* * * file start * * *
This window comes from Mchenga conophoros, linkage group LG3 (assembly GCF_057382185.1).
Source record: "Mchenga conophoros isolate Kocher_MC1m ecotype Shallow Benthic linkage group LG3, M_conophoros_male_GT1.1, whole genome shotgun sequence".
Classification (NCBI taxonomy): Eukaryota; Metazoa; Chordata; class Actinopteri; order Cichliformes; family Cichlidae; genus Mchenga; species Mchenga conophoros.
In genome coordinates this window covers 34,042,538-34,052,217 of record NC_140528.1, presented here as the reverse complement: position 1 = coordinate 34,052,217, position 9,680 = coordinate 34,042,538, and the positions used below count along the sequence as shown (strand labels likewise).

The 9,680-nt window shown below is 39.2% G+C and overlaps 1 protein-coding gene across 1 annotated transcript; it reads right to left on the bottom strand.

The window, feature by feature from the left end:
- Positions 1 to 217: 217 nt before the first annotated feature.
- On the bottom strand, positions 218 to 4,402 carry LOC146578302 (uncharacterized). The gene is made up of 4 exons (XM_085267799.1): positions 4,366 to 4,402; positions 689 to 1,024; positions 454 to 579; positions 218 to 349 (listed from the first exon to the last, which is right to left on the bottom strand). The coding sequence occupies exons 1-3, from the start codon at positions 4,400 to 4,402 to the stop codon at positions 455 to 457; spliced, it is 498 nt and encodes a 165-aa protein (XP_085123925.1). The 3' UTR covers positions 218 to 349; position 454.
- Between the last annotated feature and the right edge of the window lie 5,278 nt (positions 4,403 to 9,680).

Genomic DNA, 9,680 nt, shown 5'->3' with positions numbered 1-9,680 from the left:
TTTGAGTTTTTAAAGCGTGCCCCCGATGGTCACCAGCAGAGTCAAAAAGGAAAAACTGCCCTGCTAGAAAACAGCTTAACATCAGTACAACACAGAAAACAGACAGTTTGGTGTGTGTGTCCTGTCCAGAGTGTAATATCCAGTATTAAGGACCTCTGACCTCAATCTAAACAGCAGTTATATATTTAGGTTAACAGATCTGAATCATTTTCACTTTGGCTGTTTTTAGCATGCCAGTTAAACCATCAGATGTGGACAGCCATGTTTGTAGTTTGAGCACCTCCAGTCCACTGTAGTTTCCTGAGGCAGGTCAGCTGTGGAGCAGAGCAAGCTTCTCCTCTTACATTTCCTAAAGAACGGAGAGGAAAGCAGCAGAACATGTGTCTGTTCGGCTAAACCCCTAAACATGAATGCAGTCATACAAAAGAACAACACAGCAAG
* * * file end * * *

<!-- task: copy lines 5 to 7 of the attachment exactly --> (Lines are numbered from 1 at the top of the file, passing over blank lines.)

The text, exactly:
The 9,680-nt window shown below is 39.2% G+C and overlaps 1 protein-coding gene across 1 annotated transcript; it reads right to left on the bottom strand.

The window, feature by feature from the left end:
- Positions 1 to 217: 217 nt before the first annotated feature.